It is generally regarded by researchers, that Protein is the most satiating nutrient. Basically, when you eat protein, chances are that you will “feel” fuller for longer than if you ate carbohydrates or fat. Two studies have investigated the effects of two milk protein types- Casein and Whey Protein- on food intake and subjective ratings of hunger and fullness, as well as on postprandial metabolite and gastrointestinal hormone responses. Both studies concluded that whey protein meals are far more satiating than casein meals and are associated with higher postprandial circulating levels of amino acids, CCK and GLP-1. These finding show that whey protein may play a valuable role in weight management and weight-loss programs. (Hall, et al. Br J Nutr. 2003;89:239-248.)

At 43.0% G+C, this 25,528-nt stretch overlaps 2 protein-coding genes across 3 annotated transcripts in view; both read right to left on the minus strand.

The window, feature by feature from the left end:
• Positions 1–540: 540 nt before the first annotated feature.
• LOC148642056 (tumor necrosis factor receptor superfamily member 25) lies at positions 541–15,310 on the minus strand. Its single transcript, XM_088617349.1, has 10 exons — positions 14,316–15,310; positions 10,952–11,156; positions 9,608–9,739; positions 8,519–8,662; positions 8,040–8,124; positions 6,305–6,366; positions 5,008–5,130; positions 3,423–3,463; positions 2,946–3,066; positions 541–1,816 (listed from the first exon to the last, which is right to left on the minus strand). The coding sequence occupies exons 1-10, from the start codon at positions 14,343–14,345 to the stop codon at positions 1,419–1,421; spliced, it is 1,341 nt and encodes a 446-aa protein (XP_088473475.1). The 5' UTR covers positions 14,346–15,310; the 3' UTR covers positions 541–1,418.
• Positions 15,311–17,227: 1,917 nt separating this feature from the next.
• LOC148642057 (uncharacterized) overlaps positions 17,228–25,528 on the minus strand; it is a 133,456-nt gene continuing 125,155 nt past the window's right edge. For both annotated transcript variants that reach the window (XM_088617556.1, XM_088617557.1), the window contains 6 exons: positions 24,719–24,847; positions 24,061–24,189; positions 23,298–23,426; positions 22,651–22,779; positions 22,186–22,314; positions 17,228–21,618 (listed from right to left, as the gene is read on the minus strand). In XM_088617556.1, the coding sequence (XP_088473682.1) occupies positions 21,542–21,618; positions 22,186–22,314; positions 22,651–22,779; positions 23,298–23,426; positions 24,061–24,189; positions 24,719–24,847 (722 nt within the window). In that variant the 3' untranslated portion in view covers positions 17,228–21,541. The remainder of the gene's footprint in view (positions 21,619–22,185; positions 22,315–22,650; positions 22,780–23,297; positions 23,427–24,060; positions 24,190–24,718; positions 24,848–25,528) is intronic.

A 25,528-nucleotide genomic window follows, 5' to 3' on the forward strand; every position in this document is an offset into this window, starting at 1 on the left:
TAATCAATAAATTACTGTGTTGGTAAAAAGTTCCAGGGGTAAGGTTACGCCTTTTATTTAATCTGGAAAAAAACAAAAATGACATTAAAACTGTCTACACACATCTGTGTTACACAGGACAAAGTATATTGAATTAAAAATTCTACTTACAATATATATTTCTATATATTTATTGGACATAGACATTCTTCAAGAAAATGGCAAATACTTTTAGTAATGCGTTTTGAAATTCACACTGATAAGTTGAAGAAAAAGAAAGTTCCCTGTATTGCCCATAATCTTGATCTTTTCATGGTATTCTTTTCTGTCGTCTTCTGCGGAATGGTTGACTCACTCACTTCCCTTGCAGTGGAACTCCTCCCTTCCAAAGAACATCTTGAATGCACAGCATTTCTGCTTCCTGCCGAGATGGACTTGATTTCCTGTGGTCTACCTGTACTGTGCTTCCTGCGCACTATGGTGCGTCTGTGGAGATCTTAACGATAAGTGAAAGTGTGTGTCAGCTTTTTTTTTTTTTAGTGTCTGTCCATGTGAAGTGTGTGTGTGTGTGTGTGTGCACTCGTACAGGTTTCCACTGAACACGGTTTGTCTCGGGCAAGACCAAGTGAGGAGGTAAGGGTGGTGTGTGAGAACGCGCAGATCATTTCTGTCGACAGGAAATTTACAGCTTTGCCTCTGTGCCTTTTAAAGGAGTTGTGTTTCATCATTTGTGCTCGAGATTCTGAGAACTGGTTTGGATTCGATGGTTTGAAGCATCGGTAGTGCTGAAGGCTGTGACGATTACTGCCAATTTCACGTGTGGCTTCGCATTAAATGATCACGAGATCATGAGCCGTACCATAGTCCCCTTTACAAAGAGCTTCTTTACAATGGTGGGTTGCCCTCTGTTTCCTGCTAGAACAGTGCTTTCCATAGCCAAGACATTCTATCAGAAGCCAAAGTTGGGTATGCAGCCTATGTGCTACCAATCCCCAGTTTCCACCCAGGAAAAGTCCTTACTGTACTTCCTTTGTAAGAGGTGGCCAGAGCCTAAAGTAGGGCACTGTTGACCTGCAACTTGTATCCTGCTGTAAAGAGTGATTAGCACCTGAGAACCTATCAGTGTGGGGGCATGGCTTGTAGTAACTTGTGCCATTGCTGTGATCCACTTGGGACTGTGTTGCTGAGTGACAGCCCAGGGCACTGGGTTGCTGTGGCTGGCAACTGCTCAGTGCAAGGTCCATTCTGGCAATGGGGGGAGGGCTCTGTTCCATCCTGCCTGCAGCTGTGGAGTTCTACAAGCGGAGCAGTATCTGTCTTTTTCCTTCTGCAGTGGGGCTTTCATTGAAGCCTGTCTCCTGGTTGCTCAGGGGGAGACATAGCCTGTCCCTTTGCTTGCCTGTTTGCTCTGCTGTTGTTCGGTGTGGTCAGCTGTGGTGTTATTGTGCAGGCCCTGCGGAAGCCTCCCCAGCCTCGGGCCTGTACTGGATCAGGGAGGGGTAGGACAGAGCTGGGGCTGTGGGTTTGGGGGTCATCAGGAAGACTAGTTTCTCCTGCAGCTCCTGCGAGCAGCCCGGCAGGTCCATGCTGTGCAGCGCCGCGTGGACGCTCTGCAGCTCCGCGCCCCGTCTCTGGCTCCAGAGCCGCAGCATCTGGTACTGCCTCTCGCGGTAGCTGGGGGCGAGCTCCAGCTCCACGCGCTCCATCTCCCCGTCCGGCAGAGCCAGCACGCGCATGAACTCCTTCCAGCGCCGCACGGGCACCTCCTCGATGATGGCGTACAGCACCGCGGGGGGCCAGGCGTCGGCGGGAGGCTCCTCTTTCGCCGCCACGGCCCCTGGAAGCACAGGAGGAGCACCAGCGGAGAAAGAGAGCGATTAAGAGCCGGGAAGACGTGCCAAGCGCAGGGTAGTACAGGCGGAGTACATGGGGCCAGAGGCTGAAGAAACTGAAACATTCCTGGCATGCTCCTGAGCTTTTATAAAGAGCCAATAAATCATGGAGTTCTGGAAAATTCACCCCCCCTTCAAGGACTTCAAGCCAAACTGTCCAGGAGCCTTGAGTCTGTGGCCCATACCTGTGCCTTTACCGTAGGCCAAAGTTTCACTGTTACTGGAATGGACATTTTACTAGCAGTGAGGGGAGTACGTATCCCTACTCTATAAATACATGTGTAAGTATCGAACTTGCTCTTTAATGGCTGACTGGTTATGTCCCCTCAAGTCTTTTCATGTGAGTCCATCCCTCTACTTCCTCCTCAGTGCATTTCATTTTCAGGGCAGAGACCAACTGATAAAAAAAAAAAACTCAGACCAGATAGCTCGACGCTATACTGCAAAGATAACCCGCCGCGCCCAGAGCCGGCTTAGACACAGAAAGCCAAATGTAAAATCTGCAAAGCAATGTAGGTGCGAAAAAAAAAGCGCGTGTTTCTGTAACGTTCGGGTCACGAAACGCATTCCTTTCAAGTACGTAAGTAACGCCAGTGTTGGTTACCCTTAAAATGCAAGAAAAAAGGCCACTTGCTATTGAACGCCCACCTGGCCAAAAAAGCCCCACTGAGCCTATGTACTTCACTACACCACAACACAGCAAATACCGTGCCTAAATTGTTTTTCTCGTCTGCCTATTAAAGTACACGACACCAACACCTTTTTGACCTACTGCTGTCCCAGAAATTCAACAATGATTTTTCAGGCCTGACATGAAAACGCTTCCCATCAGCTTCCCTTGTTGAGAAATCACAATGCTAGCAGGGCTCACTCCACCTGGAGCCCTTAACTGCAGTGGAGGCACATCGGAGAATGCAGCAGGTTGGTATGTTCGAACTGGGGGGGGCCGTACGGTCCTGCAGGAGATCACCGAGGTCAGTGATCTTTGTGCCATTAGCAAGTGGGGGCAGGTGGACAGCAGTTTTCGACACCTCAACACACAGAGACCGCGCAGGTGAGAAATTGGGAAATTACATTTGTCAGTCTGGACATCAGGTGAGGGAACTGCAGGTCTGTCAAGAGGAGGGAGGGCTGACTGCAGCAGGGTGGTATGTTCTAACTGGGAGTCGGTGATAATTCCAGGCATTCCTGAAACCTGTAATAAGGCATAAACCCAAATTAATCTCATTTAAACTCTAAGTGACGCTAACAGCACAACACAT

Whey protein and fat-loss in women
one interesting study was carried out to discover whether protein levels aided weight-loss in women. Subjects were placed on a diet of equal calorie intake, with one group receiving higher levels of protein, including whey, the other receiving additional carbohydrates. Both groups received exercise regimes. The study showed that the group receiving higher amounts of protein actually lost body fat while maintaining and even gaining lean muscle.(6)
Other benefits of whey protein
While not as immediately-important to you, the hard-training athlete, whey proteins have also been shown to:
1. Improved mood: The whey component alpha-lactalbumin is high in tryptophan, a natural relaxant. A recent study showed that a diet including alpha-lactalbumin-enriched whey protein was helpful in improving mood levels and increasing serotonin levels in the brain.(8)
2. Helps reduce hypertension: Some studies suggest that whey protein may provide benefits to people with borderline high hypertension. Many studies are currently in progress on this topic.